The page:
There’s another skin inside my skin
that gathers to your touch, a lake to the light;
that looses its memory, its lost language
into your tongue,
erasing me into newness.
Just when the body thinks it knows
the ways of knowing itself,
this second skin continues to answer.
In the street – café chairs abandoned
on terraces, market stalls emptied
of their solid light,
though pavement still breathes
summer grapes and peaches.
Like the light of anything that grows,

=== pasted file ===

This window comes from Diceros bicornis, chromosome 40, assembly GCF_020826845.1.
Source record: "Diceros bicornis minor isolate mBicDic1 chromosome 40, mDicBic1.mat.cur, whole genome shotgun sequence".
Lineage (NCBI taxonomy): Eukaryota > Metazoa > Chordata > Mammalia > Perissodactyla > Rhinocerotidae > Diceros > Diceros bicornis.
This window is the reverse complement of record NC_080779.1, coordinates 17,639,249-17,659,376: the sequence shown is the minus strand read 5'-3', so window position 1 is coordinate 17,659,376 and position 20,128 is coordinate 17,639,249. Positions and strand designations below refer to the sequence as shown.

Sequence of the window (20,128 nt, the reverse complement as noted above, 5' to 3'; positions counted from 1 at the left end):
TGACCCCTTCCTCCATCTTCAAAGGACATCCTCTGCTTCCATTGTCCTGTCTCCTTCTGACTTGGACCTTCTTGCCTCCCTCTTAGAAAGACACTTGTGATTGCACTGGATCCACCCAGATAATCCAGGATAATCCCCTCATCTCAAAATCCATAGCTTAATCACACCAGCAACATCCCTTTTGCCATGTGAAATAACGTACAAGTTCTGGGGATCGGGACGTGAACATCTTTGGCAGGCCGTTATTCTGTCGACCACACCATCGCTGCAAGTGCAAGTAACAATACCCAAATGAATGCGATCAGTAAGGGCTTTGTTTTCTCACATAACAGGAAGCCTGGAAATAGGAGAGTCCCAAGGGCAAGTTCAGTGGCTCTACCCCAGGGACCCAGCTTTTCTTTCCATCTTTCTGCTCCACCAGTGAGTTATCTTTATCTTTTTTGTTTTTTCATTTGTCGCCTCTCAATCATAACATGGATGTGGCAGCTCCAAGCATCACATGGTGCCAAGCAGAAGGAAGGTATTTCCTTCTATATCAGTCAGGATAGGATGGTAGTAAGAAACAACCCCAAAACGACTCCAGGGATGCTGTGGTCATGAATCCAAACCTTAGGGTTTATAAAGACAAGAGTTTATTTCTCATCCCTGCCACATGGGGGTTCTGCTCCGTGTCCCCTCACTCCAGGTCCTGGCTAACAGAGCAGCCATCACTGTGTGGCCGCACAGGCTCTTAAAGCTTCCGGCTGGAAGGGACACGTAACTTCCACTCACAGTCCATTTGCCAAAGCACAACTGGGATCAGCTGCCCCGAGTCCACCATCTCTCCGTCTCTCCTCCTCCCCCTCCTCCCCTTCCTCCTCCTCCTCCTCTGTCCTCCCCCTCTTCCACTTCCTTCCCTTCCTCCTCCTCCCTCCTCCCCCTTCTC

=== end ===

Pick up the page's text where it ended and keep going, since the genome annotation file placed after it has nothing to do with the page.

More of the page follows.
from this newly turned earth,
every tip of me gathers under your touch,
wind wrapping my dress around our legs,
your shirt twisting to flowers in my fists.
Tonight a Buick’s our bedroom,
cold wind off the lake muffled by closed windows.
Thirty years ago we drove through dark mountains
on a narrow road, as if under blankets with a flashlight.
Three days and two nights to the sea,
past grain elevators leaning against the horizon
like the heads on Easter Island;
under the stars like ibises
swooping through mangroves.
Thirty years from our wedding and still
we’re sleeping in cars. Still
awake as the moon; foreheads burning.
Anne Michaels, The Weight of Oranges/Miner’s Pond